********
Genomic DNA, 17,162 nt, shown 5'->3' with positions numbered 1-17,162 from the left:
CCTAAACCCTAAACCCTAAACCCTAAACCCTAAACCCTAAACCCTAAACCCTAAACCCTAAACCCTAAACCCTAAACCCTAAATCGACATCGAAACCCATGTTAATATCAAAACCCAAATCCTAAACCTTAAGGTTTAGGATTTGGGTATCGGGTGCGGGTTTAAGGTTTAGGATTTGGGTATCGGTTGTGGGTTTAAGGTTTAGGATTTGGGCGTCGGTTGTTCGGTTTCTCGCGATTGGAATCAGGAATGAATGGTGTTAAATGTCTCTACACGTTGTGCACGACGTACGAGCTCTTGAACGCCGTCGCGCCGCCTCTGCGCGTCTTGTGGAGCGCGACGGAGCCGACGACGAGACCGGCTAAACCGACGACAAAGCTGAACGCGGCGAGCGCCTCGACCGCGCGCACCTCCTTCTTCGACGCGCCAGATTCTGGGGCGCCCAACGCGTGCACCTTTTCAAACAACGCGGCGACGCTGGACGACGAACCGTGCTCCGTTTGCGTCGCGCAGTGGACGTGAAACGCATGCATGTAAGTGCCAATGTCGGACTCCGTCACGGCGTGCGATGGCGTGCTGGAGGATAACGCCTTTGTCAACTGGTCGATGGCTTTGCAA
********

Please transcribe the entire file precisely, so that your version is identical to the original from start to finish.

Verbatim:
Genomic DNA, 17,162 nt, shown 5'->3' with positions numbered 1-17,162 from the left:
CCTAAACCCTAAACCCTAAACCCTAAACCCTAAACCCTAAACCCTAAACCCTAAACCCTAAACCCTAAACCCTAAACCCTAAATCGACATCGAAACCCATGTTAATATCAAAACCCAAATCCTAAACCTTAAGGTTTAGGATTTGGGTATCGGGTGCGGGTTTAAGGTTTAGGATTTGGGTATCGGTTGTGGGTTTAAGGTTTAGGATTTGGGCGTCGGTTGTTCGGTTTCTCGCGATTGGAATCAGGAATGAATGGTGTTAAATGTCTCTACACGTTGTGCACGACGTACGAGCTCTTGAACGCCGTCGCGCCGCCTCTGCGCGTCTTGTGGAGCGCGACGGAGCCGACGACGAGACCGGCTAAACCGACGACAAAGCTGAACGCGGCGAGCGCCTCGACCGCGCGCACCTCCTTCTTCGACGCGCCAGATTCTGGGGCGCCCAACGCGTGCACCTTTTCAAACAACGCGGCGACGCTGGACGACGAACCGTGCTCCGTTTGCGTCGCGCAGTGGACGTGAAACGCATGCATGTAAGTGCCAATGTCGGACTCCGTCACGGCGTGCGATGGCGTGCTGGAGGATAACGCCTTTGTCAACTGGTCGATGGCTTTGCAA